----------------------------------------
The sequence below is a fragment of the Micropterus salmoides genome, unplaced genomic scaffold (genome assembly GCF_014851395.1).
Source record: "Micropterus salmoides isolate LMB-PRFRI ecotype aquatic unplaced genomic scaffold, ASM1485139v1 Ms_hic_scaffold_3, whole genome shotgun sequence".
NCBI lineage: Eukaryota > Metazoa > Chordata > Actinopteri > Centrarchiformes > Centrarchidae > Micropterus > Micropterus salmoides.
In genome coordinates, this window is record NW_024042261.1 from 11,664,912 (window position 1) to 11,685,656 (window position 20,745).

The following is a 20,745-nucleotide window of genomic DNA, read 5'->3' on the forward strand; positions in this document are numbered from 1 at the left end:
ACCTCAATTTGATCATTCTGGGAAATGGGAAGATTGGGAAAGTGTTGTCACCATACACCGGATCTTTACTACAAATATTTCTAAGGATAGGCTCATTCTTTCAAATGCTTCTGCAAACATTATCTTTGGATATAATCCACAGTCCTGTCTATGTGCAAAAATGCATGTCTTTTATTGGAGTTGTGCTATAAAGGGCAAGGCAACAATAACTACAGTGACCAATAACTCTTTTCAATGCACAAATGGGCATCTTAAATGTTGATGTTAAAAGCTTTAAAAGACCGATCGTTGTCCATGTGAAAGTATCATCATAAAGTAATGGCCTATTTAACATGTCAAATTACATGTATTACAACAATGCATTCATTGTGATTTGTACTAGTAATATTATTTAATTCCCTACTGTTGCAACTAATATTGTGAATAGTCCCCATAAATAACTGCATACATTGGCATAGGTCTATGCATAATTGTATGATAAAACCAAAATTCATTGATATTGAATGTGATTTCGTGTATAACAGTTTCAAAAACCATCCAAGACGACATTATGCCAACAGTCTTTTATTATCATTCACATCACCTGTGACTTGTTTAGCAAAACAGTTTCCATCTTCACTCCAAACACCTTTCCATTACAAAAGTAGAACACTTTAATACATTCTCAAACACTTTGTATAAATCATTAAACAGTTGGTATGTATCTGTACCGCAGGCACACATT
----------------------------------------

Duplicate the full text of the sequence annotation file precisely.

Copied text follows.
The sequence below is a fragment of the Micropterus salmoides genome, unplaced genomic scaffold (genome assembly GCF_014851395.1).
Source record: "Micropterus salmoides isolate LMB-PRFRI ecotype aquatic unplaced genomic scaffold, ASM1485139v1 Ms_hic_scaffold_3, whole genome shotgun sequence".
NCBI lineage: Eukaryota > Metazoa > Chordata > Actinopteri > Centrarchiformes > Centrarchidae > Micropterus > Micropterus salmoides.
In genome coordinates, this window is record NW_024042261.1 from 11,664,912 (window position 1) to 11,685,656 (window position 20,745).

The following is a 20,745-nucleotide window of genomic DNA, read 5'->3' on the forward strand; positions in this document are numbered from 1 at the left end:
ACCTCAATTTGATCATTCTGGGAAATGGGAAGATTGGGAAAGTGTTGTCACCATACACCGGATCTTTACTACAAATATTTCTAAGGATAGGCTCATTCTTTCAAATGCTTCTGCAAACATTATCTTTGGATATAATCCACAGTCCTGTCTATGTGCAAAAATGCATGTCTTTTATTGGAGTTGTGCTATAAAGGGCAAGGCAACAATAACTACAGTGACCAATAACTCTTTTCAATGCACAAATGGGCATCTTAAATGTTGATGTTAAAAGCTTTAAAAGACCGATCGTTGTCCATGTGAAAGTATCATCATAAAGTAATGGCCTATTTAACATGTCAAATTACATGTATTACAACAATGCATTCATTGTGATTTGTACTAGTAATATTATTTAATTCCCTACTGTTGCAACTAATATTGTGAATAGTCCCCATAAATAACTGCATACATTGGCATAGGTCTATGCATAATTGTATGATAAAACCAAAATTCATTGATATTGAATGTGATTTCGTGTATAACAGTTTCAAAAACCATCCAAGACGACATTATGCCAACAGTCTTTTATTATCATTCACATCACCTGTGACTTGTTTAGCAAAACAGTTTCCATCTTCACTCCAAACACCTTTCCATTACAAAAGTAGAACACTTTAATACATTCTCAAACACTTTGTATAAATCATTAAACAGTTGGTATGTATCTGTACCGCAGGCACACATT